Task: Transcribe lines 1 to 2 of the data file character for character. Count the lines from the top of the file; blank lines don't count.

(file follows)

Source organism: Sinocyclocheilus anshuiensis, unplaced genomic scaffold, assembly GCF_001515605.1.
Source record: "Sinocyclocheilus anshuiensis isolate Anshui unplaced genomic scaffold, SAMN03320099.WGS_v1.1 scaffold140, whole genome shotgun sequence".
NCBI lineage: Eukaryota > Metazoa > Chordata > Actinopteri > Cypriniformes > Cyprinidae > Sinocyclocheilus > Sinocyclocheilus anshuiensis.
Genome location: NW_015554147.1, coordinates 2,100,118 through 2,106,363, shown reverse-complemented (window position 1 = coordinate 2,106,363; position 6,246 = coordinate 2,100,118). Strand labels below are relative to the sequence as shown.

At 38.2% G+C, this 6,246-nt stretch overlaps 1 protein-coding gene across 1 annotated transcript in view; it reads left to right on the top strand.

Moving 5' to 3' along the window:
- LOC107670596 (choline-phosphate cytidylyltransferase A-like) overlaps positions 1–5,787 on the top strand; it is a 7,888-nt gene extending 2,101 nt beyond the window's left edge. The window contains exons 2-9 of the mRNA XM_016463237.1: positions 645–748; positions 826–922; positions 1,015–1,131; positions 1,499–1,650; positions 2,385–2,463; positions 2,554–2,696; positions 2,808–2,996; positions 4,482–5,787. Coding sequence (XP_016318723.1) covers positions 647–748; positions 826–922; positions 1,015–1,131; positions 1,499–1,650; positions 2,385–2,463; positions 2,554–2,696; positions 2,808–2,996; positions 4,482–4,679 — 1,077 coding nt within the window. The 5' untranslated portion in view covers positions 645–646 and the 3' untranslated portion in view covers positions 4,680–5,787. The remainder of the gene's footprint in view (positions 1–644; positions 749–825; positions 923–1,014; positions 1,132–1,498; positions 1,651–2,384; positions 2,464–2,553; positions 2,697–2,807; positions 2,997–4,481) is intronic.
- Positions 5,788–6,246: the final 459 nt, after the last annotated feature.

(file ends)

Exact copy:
Source organism: Sinocyclocheilus anshuiensis, unplaced genomic scaffold, assembly GCF_001515605.1.
Source record: "Sinocyclocheilus anshuiensis isolate Anshui unplaced genomic scaffold, SAMN03320099.WGS_v1.1 scaffold140, whole genome shotgun sequence".